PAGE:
It is a general object of the instant invention to provide an improved variable-occlusion cartridge pump.
Further objects and advantages are explained below.
In accordance with the present invention, there is provided a variable occlusion cartridge pump which enables approximately uniform variation of occlusion over the entire length of its occlusion bed by providing for substantially linear displacement of the occlusion bed, in substantially radial direction relative to the axis of the pump rotor. Manually operable adjustment means are provided to enable precise selection of the degree of occlusion by enabling precise displacement of the occlusion bed. Adjustment of the position of the occlusion bed is preferably provided by engagement of sloped surfaces on the occlusion bed by a pair of horizontally movable wedges. The positions of the wedges are controlled by an adjustment screw. Each wedge preferably includes a mass of elastomeric material frictionally engaging the screw and means for adjusting the frictional force between the elastomeric mass and the screw, to provide stability for the occlusion bed.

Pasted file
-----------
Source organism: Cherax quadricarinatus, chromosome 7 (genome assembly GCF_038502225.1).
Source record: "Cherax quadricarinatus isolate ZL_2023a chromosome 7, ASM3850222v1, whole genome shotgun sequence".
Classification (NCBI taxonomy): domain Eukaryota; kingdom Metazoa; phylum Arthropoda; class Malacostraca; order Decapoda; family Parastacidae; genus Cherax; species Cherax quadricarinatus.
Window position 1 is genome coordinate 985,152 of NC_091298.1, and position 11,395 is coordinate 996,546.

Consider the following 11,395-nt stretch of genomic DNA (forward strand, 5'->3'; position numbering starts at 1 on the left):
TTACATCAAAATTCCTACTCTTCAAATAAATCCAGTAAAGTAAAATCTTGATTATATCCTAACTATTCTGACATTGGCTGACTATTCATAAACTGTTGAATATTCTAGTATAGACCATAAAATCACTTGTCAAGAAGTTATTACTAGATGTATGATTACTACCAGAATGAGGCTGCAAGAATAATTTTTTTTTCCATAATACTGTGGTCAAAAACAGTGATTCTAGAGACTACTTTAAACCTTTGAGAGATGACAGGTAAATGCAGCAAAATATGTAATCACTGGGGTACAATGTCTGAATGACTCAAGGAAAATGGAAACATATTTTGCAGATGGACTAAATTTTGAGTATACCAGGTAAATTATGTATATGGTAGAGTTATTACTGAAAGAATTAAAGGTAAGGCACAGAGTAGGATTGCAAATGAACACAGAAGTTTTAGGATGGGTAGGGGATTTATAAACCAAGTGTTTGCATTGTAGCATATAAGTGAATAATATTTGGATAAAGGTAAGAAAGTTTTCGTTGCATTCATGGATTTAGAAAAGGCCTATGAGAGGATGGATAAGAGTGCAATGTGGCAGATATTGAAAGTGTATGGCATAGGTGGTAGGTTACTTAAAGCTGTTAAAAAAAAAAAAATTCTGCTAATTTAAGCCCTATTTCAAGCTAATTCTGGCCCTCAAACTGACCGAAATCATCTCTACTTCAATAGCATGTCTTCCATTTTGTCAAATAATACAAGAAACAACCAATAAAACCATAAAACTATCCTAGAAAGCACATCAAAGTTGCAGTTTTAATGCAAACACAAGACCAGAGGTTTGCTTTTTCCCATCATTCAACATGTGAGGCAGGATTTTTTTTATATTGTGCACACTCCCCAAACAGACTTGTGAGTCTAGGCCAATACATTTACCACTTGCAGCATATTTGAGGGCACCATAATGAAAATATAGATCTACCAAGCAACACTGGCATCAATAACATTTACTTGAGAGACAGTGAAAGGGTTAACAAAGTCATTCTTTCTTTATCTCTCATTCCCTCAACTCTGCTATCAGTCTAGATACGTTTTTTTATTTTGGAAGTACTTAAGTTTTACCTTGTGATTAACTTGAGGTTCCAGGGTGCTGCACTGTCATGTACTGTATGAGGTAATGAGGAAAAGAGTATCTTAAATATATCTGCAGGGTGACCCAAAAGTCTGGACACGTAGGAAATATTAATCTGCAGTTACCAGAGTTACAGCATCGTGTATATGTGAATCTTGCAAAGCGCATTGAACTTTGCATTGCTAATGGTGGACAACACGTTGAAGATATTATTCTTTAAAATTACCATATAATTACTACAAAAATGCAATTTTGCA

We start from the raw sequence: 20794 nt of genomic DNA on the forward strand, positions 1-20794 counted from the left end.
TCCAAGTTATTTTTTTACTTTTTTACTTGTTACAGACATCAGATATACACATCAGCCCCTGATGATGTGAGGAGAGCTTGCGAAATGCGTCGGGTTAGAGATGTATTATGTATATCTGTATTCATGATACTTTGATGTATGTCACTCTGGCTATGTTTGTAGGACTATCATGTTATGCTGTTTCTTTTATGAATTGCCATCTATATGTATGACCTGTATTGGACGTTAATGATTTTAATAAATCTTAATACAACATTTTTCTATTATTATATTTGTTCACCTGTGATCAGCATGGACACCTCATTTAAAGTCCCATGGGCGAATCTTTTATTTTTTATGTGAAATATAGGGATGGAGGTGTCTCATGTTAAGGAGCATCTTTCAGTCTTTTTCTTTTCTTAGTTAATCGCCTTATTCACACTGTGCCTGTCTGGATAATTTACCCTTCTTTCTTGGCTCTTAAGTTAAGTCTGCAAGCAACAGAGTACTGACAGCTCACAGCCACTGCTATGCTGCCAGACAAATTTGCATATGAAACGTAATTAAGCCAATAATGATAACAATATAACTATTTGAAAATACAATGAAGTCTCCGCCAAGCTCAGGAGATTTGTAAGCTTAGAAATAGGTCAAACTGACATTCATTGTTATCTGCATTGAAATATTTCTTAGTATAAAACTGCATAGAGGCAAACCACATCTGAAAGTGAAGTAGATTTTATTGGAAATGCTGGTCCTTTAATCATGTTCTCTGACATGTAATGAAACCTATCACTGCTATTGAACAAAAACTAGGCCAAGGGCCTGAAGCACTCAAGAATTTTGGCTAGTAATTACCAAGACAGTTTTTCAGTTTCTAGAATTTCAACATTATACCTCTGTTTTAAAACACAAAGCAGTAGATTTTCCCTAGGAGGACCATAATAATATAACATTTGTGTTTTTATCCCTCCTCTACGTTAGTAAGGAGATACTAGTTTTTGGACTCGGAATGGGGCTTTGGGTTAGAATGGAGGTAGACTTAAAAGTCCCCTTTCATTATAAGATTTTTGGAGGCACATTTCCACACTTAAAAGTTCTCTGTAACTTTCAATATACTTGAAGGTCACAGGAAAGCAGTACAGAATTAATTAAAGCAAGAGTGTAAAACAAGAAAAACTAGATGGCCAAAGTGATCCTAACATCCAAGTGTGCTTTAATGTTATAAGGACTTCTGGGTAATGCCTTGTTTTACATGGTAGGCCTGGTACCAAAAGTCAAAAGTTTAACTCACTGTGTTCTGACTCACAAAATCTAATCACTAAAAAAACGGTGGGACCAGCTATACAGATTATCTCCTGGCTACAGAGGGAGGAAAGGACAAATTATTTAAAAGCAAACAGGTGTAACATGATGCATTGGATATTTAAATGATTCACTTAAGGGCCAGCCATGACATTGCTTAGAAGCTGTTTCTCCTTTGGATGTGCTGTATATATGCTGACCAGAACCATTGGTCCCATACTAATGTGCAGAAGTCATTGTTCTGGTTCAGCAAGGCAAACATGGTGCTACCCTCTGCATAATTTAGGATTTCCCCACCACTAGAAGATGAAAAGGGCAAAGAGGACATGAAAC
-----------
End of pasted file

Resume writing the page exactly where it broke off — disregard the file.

In the preferred embodiment of the invention, each of the cartridges has an indicator which permits viewing of a portion of at least one of the wedges from above, and includes a scale or other indicia juxtaposed with the wedge to facilitate visual determination of the position of the wedge.
In the preferred embodiment, tubing retainers are employed to prevent longitudinal displacement of the tubing during pumping. The preferred tubing retainers comprise movable members having V-shaped notches therein with surfaces engaging the tubing to provide positive engagement of the tubing without greatly reducing its internal diameter or cutting its outer surface.
FIG. 1 is a perspective view of a pump in accordance with the invention;